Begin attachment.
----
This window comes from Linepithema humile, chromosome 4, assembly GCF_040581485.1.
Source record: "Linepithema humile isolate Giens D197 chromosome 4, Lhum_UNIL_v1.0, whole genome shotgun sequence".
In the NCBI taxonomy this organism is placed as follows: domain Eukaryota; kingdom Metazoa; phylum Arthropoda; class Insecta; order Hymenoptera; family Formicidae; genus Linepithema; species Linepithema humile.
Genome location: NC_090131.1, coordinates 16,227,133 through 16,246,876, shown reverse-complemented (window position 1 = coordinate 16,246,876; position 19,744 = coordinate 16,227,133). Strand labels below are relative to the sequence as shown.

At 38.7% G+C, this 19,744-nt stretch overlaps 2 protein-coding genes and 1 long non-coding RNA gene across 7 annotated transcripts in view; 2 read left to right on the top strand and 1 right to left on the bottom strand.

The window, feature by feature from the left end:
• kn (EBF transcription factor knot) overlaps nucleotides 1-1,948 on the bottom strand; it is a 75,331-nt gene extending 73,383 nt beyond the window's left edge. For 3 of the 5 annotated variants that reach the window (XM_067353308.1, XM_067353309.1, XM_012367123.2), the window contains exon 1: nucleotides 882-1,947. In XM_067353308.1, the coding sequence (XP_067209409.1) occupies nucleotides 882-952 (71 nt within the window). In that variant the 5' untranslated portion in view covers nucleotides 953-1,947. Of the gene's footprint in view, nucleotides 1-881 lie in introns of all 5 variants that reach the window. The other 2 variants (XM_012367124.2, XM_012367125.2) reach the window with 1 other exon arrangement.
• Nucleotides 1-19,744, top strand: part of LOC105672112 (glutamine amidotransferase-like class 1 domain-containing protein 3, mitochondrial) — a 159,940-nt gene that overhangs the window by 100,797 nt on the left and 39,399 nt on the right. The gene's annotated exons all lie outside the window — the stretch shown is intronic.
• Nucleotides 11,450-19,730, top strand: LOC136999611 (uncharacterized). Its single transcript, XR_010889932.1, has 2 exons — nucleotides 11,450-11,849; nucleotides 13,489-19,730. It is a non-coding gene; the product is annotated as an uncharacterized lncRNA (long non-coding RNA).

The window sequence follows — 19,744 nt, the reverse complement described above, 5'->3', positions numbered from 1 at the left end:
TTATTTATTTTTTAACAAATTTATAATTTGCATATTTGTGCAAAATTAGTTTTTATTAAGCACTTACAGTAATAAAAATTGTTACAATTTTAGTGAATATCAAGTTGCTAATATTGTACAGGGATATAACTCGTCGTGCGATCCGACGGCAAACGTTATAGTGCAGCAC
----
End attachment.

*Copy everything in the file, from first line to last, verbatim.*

This window comes from Linepithema humile, chromosome 4, assembly GCF_040581485.1.
Source record: "Linepithema humile isolate Giens D197 chromosome 4, Lhum_UNIL_v1.0, whole genome shotgun sequence".
In the NCBI taxonomy this organism is placed as follows: domain Eukaryota; kingdom Metazoa; phylum Arthropoda; class Insecta; order Hymenoptera; family Formicidae; genus Linepithema; species Linepithema humile.
Genome location: NC_090131.1, coordinates 16,227,133 through 16,246,876, shown reverse-complemented (window position 1 = coordinate 16,246,876; position 19,744 = coordinate 16,227,133). Strand labels below are relative to the sequence as shown.

At 38.7% G+C, this 19,744-nt stretch overlaps 2 protein-coding genes and 1 long non-coding RNA gene across 7 annotated transcripts in view; 2 read left to right on the top strand and 1 right to left on the bottom strand.

The window, feature by feature from the left end:
• kn (EBF transcription factor knot) overlaps nucleotides 1-1,948 on the bottom strand; it is a 75,331-nt gene extending 73,383 nt beyond the window's left edge. For 3 of the 5 annotated variants that reach the window (XM_067353308.1, XM_067353309.1, XM_012367123.2), the window contains exon 1: nucleotides 882-1,947. In XM_067353308.1, the coding sequence (XP_067209409.1) occupies nucleotides 882-952 (71 nt within the window). In that variant the 5' untranslated portion in view covers nucleotides 953-1,947. Of the gene's footprint in view, nucleotides 1-881 lie in introns of all 5 variants that reach the window. The other 2 variants (XM_012367124.2, XM_012367125.2) reach the window with 1 other exon arrangement.
• Nucleotides 1-19,744, top strand: part of LOC105672112 (glutamine amidotransferase-like class 1 domain-containing protein 3, mitochondrial) — a 159,940-nt gene that overhangs the window by 100,797 nt on the left and 39,399 nt on the right. The gene's annotated exons all lie outside the window — the stretch shown is intronic.
• Nucleotides 11,450-19,730, top strand: LOC136999611 (uncharacterized). Its single transcript, XR_010889932.1, has 2 exons — nucleotides 11,450-11,849; nucleotides 13,489-19,730. It is a non-coding gene; the product is annotated as an uncharacterized lncRNA (long non-coding RNA).

The window sequence follows — 19,744 nt, the reverse complement described above, 5'->3', positions numbered from 1 at the left end:
TTATTTATTTTTTAACAAATTTATAATTTGCATATTTGTGCAAAATTAGTTTTTATTAAGCACTTACAGTAATAAAAATTGTTACAATTTTAGTGAATATCAAGTTGCTAATATTGTACAGGGATATAACTCGTCGTGCGATCCGACGGCAAACGTTATAGTGCAGCAC